When it came time for notices to be posted on who was invited back to Junior year, and who wasn't.  Guess who wasn't.


And I was relieved.  Because I did not want to be there.

And I was destroyed.  Because my entire life path that I was on suddenly dropped off into nothing.

What the hell was I supposed to do now?

So, like any good lost 20 year old, I moved back home to live with my mother.

Which was awful.  I felt like I was on the outside of life, looking through a window at people living life.  And that I was outside of it all.  That I was just living this numb, shadow existence. 

I had no clue what I wanted to do with my life.  Did I want to act?  Should I become a writer?  What about psychology?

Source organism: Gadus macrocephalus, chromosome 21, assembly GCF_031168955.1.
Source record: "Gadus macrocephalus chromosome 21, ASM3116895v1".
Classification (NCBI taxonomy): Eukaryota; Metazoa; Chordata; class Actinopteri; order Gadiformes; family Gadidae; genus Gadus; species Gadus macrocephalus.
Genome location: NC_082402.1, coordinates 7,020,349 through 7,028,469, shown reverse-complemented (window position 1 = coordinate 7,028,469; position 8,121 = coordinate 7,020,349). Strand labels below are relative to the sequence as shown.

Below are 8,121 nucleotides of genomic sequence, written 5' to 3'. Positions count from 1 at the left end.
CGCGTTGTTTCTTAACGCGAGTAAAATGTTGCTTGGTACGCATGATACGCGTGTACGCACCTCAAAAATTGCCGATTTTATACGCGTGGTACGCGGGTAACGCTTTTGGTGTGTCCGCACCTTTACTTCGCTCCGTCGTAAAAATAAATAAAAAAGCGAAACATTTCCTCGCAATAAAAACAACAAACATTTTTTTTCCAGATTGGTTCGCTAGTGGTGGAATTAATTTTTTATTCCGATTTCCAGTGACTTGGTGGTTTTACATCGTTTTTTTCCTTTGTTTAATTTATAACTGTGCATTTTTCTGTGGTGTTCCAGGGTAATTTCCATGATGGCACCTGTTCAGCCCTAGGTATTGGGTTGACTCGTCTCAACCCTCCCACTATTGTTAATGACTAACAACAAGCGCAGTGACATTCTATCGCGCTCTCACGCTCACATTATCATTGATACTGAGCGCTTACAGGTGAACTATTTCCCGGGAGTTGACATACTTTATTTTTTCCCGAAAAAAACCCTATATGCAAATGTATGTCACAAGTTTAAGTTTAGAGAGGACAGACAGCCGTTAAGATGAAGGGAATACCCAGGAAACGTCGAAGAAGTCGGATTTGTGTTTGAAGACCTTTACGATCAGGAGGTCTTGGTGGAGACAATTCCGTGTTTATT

I took classes at the local community college, hoping to find some direction.  I bought a book about how to create a life worth living.  I explored, I tried, I talked, I searched.

There was no direction to be found.  Because what I wanted to feel was a certainty, that YES, THIS was the right direction to go into.  Because I was terrified of going down a path, and it being completely the wrong one.  And losing so much more time.  Again.

I waited and waited.  But nothing was clear.  I didn't know if I wanted to try to continue with acting or not.

I didn't know anything.

So, in that depth of despair, that darkness, I knew that I needed to have something to anchor my life around.  Previously it had been acting.  And that was removed from me.

The one thing in my life that felt true and strong, was my spirituality.  Specifically, my belief that we are here on earth to learn our life lessons in order to evolve our souls.